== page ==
Home » Led by South African businessman Fleetwood Grobler, Sasol dumps South African pipeline project

Led by South African businessman Fleetwood Grobler, Sasol dumps South African pipeline project

by Omokolade Ajayi

Sasol, a South African integrated energy and chemicals group led by businessman Fleetwood Grobler, has announced that it will no longer source gas from the African Renaissance Pipeline (ARP), a planned pipeline stretching from northern Mozambique fields to South Africa.

Grobler, Sasol’s CEO, announced the move, which is in line with the company’s plans to diversify its asset base and reduce emissions by 30 percent by 2030 as the world shifts away from fossil fuels.

Grobler stated in his statement that if the company purchases shares in the project as initially announced, it will be tied to it for 30 or 40 years due to the nature of the investment.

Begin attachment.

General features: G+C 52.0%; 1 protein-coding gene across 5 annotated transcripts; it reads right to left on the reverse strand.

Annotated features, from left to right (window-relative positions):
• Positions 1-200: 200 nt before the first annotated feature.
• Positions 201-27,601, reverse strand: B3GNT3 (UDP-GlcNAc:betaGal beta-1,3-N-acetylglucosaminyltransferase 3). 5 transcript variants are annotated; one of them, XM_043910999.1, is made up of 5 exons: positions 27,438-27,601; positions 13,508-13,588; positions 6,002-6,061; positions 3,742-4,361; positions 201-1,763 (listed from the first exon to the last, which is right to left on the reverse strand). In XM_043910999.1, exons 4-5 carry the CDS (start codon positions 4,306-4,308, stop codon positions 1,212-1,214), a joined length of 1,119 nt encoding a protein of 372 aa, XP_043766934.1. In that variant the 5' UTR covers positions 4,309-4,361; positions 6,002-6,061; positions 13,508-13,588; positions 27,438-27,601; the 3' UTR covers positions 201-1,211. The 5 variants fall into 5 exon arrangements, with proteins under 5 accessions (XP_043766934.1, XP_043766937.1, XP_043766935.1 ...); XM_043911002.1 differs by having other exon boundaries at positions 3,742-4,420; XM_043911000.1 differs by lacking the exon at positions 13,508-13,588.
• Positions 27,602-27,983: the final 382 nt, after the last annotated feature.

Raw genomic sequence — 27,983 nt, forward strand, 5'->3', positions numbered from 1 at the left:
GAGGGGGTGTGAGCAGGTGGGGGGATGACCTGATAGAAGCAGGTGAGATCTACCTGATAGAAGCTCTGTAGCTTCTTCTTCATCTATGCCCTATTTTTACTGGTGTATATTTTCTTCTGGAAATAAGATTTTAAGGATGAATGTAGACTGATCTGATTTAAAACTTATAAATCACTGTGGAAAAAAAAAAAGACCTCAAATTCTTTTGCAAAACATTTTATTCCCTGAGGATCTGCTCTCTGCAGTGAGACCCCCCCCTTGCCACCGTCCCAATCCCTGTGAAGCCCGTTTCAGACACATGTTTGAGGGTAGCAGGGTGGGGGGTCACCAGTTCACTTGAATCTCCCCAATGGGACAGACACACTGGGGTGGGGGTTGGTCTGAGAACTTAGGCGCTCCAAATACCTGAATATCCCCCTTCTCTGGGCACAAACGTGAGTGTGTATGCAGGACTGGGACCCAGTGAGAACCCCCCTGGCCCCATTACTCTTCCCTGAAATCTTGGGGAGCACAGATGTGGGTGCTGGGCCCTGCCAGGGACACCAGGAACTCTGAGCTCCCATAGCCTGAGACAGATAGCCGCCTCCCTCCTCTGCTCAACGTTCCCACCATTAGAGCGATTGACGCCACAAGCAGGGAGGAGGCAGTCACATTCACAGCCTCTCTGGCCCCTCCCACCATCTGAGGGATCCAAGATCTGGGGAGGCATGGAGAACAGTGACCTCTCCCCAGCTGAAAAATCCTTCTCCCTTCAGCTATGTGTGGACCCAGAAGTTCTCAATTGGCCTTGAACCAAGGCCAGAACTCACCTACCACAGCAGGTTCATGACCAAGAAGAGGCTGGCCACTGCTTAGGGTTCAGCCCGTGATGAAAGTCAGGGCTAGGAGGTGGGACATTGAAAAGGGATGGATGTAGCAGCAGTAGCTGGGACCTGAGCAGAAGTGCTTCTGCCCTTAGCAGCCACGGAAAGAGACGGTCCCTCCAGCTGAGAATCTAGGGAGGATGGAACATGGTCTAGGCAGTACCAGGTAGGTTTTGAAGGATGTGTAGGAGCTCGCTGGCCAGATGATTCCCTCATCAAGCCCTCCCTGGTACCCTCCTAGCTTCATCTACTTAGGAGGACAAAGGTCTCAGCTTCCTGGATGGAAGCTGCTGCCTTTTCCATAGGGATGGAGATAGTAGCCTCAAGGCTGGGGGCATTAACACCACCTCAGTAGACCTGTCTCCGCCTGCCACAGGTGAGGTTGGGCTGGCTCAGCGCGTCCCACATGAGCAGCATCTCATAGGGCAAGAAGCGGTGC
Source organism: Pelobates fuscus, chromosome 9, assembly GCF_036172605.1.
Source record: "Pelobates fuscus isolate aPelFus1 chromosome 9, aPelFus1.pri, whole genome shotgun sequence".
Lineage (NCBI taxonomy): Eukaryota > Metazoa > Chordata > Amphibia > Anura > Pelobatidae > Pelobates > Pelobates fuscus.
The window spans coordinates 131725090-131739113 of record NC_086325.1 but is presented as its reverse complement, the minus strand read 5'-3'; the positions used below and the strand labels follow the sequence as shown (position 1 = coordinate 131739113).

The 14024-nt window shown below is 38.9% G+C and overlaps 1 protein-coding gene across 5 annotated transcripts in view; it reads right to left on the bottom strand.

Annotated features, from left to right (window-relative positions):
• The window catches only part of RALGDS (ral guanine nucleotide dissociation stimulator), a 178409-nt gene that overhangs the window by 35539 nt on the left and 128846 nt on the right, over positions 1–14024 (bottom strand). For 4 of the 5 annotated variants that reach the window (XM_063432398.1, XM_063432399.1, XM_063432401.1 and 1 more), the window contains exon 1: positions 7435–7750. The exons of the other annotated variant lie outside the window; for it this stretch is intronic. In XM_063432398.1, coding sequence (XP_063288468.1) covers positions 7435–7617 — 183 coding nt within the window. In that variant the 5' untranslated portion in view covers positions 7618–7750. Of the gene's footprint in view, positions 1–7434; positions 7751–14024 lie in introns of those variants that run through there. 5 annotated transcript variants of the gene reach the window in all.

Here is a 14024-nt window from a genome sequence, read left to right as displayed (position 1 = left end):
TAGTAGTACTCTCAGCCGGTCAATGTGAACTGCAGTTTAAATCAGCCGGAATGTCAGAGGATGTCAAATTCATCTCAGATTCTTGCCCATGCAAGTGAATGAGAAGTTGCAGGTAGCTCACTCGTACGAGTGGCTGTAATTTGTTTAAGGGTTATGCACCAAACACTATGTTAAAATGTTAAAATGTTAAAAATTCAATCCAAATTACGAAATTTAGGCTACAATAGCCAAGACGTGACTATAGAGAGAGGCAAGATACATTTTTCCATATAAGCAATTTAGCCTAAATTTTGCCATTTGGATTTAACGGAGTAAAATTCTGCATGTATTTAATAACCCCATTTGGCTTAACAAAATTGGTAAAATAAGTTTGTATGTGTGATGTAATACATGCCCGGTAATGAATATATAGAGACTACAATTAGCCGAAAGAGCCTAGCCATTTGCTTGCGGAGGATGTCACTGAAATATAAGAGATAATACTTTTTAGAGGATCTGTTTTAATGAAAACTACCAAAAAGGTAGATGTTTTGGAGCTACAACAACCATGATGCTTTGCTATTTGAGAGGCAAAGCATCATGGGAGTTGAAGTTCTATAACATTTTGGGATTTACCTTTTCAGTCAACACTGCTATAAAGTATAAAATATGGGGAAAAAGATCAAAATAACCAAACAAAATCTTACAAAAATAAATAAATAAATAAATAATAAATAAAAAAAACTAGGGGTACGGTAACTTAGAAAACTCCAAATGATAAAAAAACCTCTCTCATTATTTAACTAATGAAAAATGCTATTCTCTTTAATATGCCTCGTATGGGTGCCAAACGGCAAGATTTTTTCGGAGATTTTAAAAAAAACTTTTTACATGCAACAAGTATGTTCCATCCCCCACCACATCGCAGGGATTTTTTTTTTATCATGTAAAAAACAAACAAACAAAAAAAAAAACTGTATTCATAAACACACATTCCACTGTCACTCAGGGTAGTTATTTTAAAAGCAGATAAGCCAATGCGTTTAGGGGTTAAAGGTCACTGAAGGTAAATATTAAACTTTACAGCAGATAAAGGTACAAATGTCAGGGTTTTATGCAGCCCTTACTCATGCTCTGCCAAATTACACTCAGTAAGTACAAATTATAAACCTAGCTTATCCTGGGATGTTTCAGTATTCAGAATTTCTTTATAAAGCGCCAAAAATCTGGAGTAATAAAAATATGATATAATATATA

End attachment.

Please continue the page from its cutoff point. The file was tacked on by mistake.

“It’s a no-regrets move because you know it will deplete, and then you don’t develop more gas when you don’t need it.” Long-term, gas is a fossil fuel, and we said we wanted to get to net-zero carbon emissions, which would be a pain in our throats as the world transitions away from fossil fuels,” he said.

This comes nearly two years after Sasol announced its intention to acquire stakes in the proposed 2,600-kilometer (1,616-mile) ARP – a $6-billion pipeline infrastructure that connects northern Mozambique reserves to two provinces in South Africa.

Sasol is an integrated energy and chemicals group headquartered in Sandton, South Africa’s affluent Gauteng Province. It is a major producer of liquid fuels, chemicals, and electricity, as well as a well-known developer of technologies such as synthetic fuels.

Under the leadership of Grobler, president and CEO of Sasol, the South African energy and chemical group operates in 33 countries and employs 30,100 people globally.

As of press time on April 15, Sasol shares were worth R368.70 ($25.18) per share, giving the diversified energy group an R234-billion ($16-billion) valuation on the Johannesburg Stock Exchange.

Grobler’s stake in the group is valued at R10.1 million ($690,000) at the current market value.

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